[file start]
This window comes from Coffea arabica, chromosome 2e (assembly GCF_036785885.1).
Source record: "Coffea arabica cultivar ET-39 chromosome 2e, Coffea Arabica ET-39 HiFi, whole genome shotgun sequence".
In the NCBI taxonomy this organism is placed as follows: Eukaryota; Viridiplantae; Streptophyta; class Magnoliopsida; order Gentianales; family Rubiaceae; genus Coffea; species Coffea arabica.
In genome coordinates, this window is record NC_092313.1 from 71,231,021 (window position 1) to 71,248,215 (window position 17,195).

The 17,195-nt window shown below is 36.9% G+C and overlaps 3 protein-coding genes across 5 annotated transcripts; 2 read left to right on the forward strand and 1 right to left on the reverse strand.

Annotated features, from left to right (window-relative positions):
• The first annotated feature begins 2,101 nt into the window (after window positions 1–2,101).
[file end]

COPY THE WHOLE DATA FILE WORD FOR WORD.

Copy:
This window comes from Coffea arabica, chromosome 2e (assembly GCF_036785885.1).
Source record: "Coffea arabica cultivar ET-39 chromosome 2e, Coffea Arabica ET-39 HiFi, whole genome shotgun sequence".
In the NCBI taxonomy this organism is placed as follows: Eukaryota; Viridiplantae; Streptophyta; class Magnoliopsida; order Gentianales; family Rubiaceae; genus Coffea; species Coffea arabica.
In genome coordinates, this window is record NC_092313.1 from 71,231,021 (window position 1) to 71,248,215 (window position 17,195).

The 17,195-nt window shown below is 36.9% G+C and overlaps 3 protein-coding genes across 5 annotated transcripts; 2 read left to right on the forward strand and 1 right to left on the reverse strand.

Annotated features, from left to right (window-relative positions):
• The first annotated feature begins 2,101 nt into the window (after window positions 1–2,101).